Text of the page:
[17 April 2011]
PopMatters Contributing Editor
Although the foundation for technical death metal has always consisted of complex riffs, complex drum patterns, complex basslines, complex song structures, complex everything, it’s easy for a supremely skilled band to become so wrapped up in showing off how much technical skill they possess that they lose track of something so ironically simple: the notion of crafting a cohesive, coherent song. A band can make music complicated enough to baffle music theorists and mathematicians alike, but without that one single element, songwriting skill, it can all quickly devolve into a completely pointless exercise. Consequently, bands within the genre find themselves continually walking a razor-thin line between intricacy and listenability. Some contemporary acts, such as Cephalic Carnage, Neuraxis, and Ulcerate, have an uncanny knack for it and have pulled it off with remarkable consistency, but conversely, highly regarded Atheist, one of the subgenre’s progenitors, made a much-ballyhooed return in 2010 with an album that did everything but remember to be catchy in the process.
Of all the tech death metal bands today, nobody has shown more potential in so little time than German foursome Obscura. Fittingly named after the seminal 1999 album by Quebec masters Gorguts, the Munich band turned heads and dropped jaws in 2009 with their second album, and first for Relapse Records, Cosmogenesis. Loaded with sly melodic flourishes, from guitars to jazzy bass to even the lead vocals every so often, here was a record by a band that knew how to make such dense, impenetrable music so surprisingly memorable. They had technical skill up the wazoo, yet at the same time they actually exercised enough self-restraint to make it palatable for anyone who doesn’t read Guitar World or Sick Drummer. Not surprisingly, Cosmogenesis was embraced by death metal fans and critics alike, but while a very strong album, there was enough on it to hint that there was potential for something even better.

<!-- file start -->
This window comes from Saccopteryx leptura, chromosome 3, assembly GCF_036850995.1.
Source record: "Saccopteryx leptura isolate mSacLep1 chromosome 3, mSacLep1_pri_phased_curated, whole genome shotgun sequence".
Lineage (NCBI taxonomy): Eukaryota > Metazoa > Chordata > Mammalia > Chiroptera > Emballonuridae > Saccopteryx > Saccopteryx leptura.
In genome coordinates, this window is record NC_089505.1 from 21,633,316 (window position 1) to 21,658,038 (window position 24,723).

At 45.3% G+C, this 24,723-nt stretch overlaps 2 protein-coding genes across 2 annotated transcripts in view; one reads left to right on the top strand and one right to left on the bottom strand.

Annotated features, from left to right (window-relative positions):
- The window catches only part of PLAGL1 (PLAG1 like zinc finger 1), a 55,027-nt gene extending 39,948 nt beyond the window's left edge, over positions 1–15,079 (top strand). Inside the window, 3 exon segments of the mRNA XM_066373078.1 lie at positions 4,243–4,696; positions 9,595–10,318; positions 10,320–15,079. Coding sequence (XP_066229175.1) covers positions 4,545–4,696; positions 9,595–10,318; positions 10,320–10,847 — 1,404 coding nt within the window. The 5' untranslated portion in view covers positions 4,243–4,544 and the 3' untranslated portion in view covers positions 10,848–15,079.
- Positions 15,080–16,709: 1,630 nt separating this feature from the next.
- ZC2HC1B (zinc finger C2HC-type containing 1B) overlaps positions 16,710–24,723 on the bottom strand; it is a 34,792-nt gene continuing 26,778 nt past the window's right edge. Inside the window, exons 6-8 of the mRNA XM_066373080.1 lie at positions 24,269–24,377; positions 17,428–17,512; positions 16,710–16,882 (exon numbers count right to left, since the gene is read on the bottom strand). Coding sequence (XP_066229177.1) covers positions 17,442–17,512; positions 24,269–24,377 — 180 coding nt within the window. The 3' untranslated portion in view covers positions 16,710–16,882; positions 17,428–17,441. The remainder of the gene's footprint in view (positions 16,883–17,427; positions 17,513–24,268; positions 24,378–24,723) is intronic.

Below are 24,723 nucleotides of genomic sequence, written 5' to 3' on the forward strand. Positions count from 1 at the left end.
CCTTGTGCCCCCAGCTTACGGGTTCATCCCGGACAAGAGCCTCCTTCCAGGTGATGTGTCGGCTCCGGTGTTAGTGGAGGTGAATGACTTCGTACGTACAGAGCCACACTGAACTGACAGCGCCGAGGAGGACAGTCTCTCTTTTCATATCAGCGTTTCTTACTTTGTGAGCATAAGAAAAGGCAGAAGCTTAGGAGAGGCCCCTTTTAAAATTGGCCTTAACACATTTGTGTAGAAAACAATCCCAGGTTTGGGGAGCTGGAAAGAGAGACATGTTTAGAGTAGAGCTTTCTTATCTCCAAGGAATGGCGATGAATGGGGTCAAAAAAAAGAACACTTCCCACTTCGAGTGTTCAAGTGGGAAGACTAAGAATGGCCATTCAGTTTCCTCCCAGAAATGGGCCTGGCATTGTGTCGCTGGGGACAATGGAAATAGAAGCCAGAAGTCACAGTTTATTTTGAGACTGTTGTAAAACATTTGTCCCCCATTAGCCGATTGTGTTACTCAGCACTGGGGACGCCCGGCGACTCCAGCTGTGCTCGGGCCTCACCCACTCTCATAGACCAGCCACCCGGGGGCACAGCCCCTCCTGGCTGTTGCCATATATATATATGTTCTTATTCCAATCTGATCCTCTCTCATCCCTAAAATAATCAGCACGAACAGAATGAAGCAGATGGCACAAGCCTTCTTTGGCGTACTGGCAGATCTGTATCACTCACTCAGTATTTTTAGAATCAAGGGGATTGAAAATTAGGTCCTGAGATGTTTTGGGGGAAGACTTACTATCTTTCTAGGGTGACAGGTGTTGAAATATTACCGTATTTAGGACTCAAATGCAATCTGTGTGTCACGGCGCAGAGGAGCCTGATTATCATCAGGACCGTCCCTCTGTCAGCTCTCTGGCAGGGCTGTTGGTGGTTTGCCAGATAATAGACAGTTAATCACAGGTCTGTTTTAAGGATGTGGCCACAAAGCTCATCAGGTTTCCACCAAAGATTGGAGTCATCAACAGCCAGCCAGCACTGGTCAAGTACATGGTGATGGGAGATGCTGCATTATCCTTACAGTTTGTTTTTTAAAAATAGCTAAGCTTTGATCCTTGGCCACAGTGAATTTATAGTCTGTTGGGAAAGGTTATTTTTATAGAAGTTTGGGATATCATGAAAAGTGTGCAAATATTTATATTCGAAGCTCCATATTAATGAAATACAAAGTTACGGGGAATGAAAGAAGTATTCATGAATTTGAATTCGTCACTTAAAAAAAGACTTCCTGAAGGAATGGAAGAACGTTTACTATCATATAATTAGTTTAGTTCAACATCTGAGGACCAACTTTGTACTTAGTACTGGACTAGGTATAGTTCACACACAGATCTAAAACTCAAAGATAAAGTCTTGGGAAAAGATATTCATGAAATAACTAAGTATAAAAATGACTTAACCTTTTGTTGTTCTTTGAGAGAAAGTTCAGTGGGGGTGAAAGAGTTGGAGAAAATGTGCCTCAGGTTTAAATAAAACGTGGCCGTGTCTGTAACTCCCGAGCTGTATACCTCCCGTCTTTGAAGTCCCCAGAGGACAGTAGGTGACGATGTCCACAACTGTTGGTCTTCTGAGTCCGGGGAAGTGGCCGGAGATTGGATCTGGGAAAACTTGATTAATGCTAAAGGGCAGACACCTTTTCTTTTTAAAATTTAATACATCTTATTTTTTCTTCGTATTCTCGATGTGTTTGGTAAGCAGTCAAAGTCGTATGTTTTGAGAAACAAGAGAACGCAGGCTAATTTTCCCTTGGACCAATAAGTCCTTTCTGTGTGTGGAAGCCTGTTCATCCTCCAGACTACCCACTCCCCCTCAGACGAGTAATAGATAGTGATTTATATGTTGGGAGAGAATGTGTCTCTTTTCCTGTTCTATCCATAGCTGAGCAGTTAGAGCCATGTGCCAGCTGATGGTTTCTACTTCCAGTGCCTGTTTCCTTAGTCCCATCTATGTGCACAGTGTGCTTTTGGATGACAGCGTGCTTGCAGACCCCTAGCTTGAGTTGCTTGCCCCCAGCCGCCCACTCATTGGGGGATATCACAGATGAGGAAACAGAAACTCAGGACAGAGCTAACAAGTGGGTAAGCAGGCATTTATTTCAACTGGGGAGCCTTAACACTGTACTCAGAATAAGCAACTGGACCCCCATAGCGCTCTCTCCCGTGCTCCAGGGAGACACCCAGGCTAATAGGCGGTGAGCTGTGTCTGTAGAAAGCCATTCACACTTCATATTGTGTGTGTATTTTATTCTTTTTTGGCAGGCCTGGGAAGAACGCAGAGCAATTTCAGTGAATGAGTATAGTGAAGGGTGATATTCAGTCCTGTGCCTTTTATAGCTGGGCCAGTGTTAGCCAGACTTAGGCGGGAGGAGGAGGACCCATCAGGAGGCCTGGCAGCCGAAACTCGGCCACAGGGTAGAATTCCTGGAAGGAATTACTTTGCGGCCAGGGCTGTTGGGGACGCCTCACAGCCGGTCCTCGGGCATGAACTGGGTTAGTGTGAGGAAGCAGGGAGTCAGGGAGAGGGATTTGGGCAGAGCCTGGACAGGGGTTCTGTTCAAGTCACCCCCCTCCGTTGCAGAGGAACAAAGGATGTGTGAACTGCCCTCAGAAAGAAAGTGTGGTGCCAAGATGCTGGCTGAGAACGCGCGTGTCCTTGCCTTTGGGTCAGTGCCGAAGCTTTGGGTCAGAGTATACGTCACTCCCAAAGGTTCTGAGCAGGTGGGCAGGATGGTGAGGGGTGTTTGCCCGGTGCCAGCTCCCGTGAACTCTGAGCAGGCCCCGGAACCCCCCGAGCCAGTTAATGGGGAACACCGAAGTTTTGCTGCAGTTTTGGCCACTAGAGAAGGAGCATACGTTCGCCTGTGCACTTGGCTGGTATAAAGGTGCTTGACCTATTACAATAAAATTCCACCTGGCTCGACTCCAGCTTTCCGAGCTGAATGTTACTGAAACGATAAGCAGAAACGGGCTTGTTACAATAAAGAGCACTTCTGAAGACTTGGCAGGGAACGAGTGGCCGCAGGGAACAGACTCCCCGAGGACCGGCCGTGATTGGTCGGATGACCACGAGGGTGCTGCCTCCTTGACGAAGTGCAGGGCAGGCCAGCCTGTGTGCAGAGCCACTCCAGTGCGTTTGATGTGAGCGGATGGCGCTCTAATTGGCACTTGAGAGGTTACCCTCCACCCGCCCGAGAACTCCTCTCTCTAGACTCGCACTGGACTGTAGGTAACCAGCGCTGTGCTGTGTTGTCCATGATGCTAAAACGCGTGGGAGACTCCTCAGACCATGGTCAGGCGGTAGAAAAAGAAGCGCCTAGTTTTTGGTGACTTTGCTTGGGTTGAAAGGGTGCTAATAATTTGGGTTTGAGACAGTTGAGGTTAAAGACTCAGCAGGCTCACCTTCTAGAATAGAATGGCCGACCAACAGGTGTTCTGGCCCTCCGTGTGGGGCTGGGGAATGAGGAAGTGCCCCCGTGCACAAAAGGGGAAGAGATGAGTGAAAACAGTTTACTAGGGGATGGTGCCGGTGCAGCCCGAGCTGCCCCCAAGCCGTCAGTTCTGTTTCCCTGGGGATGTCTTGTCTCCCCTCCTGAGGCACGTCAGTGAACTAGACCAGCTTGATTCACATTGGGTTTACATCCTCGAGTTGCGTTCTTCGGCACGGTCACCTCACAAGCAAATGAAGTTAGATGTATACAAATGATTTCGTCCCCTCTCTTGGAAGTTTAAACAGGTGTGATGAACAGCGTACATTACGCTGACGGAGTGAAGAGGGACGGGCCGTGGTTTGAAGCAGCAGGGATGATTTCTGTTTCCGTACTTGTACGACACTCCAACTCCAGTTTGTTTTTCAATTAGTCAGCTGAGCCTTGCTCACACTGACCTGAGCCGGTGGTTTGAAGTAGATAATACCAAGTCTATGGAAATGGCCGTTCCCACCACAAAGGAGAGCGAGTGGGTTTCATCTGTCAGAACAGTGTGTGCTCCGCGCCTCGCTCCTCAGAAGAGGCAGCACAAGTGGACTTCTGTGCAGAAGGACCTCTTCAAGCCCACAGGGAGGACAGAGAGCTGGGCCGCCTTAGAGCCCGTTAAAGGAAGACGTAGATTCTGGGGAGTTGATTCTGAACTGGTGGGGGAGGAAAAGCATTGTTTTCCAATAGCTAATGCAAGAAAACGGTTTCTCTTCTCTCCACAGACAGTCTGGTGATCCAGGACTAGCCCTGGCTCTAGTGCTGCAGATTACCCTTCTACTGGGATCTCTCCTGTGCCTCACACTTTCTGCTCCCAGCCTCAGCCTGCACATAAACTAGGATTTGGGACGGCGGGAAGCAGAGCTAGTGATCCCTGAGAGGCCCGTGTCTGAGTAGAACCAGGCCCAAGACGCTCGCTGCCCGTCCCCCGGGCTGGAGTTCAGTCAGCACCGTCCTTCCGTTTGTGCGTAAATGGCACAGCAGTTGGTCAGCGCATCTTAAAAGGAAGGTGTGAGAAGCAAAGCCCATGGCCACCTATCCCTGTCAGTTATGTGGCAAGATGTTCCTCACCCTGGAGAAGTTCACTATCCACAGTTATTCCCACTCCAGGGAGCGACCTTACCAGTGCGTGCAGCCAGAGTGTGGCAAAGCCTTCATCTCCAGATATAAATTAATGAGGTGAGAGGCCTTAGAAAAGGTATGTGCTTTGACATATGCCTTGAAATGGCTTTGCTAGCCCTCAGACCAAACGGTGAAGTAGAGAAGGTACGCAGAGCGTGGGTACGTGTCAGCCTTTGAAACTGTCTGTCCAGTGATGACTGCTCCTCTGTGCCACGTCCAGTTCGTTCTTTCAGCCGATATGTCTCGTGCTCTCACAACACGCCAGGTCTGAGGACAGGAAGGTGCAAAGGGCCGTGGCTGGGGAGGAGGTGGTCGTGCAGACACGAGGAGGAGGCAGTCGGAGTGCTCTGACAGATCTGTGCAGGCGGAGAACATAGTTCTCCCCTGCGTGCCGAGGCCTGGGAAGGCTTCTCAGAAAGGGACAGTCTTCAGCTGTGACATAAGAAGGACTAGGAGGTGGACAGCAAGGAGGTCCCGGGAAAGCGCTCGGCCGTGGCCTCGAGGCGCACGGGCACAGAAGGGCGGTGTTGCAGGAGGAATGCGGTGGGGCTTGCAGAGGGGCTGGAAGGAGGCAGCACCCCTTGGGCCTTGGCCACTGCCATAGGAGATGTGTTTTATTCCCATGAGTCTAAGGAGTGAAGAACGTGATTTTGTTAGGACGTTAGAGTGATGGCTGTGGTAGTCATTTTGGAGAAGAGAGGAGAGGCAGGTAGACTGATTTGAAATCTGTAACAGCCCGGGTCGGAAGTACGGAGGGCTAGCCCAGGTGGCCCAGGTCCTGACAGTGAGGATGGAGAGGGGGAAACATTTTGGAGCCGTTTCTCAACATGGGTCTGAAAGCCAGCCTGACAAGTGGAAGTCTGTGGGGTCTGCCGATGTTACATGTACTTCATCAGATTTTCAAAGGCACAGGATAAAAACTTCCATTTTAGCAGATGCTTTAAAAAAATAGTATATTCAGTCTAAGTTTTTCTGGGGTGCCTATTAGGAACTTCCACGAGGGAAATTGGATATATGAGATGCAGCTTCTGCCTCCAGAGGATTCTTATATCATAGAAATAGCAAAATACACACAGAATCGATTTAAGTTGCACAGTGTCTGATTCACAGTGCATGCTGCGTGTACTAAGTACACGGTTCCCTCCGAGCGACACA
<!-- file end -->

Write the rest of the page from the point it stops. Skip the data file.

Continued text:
With Omnivium, Obscura makes the jump from a group of daring new phenoms to one of the sound’s new masters. Neuraxis’s 2005 album Trilateral Progression ranks as a high water mark when it comes to combining ultra-complicated tech death and accessible melodies, but one might be inclined to argue that Omnivium is superior. Sure, all the trappings are there that one would expect, but the melodies on this album are at times enormous, which is an extraordinary feat. It helps greatly that guitarists Steffen Kummerer and Christien Muenzner, bassist Jeroen Paul Thesseling, and drummer Hannes Grossman know how to create a sense of flow with this form of music. Tinkering with dynamics is a very difficult, borderline impossible thing to do in technical death metal, but the nine songs on Omnivium know exactly when to apply the brakes, just a touch enough to not make the musicianship dull the senses. As a result, we get songs like “Septuagint”, “Prismal Dawn”, “Celestial Spheres”, and the surprisingly affecting “A Transcendental Serenade”, which all prove to be every bit as accessible as they are complex, Kummerer even tossing in some excellent clean vocals as a well-timed respite from the usual death growls.
For all of Kummerer’s growling, he does a superb job of actually making himself understandable, a good thing considering his lyrics prove to be a lot weightier than the usual boring apocalyptic shtick we constantly hear from death metal bands. Based on the obscure book Clara, or On Nature’s Connection to the Spirit World by German philosopher Friedrich Schelling, each song on Omnivium offers a well-written, lucid paraphrasing of the book’s themes. Writing about death in death metal is beyond cliché these days, but the way Kummerer muses about the soul’s connection to both the natural and spirit worlds gives listeners a lot more to think about than the usual misanthropy and graphic descriptions of violence. Gorgeously packaged with a combination matte/glossy CD booklet featuring lavish, otherworldly artwork by Orion Landau, it’s an album best enjoyed as a physical product. Hearing Omnivium via iTunes is a rewarding experience, but as a proper music-artwork-lyrics experience, it quickly becomes extraordinary. Either way, it’s mandatory metal listening for 2011.